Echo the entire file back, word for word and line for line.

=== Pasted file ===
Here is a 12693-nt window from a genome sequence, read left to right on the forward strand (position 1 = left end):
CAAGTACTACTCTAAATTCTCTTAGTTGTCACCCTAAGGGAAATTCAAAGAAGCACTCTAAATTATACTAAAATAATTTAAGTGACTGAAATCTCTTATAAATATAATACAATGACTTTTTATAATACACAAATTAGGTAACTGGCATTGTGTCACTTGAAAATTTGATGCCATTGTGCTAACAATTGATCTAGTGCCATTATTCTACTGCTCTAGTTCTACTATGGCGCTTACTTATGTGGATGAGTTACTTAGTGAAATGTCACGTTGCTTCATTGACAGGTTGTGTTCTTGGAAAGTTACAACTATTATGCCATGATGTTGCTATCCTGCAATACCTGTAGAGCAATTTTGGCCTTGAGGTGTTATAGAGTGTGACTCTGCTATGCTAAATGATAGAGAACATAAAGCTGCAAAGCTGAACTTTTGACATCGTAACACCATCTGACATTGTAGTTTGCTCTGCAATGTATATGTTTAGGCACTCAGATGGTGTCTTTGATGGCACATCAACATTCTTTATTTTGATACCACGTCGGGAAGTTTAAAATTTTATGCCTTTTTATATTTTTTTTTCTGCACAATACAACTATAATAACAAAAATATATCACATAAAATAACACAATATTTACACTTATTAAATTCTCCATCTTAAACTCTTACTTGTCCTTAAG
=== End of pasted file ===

Here is a 12693-nt window from a genome sequence, read left to right on the forward strand (position 1 = left end):
CAAGTACTACTCTAAATTCTCTTAGTTGTCACCCTAAGGGAAATTCAAAGAAGCACTCTAAATTATACTAAAATAATTTAAGTGACTGAAATCTCTTATAAATATAATACAATGACTTTTTATAATACACAAATTAGGTAACTGGCATTGTGTCACTTGAAAATTTGATGCCATTGTGCTAACAATTGATCTAGTGCCATTATTCTACTGCTCTAGTTCTACTATGGCGCTTACTTATGTGGATGAGTTACTTAGTGAAATGTCACGTTGCTTCATTGACAGGTTGTGTTCTTGGAAAGTTACAACTATTATGCCATGATGTTGCTATCCTGCAATACCTGTAGAGCAATTTTGGCCTTGAGGTGTTATAGAGTGTGACTCTGCTATGCTAAATGATAGAGAACATAAAGCTGCAAAGCTGAACTTTTGACATCGTAACACCATCTGACATTGTAGTTTGCTCTGCAATGTATATGTTTAGGCACTCAGATGGTGTCTTTGATGGCACATCAACATTCTTTATTTTGATACCACGTCGGGAAGTTTAAAATTTTATGCCTTTTTATATTTTTTTTTCTGCACAATACAACTATAATAACAAAAATATATCACATAAAATAACACAATATTTACACTTATTAAATTCTCCATCTTAAACTCTTACTTGTCCTTAAG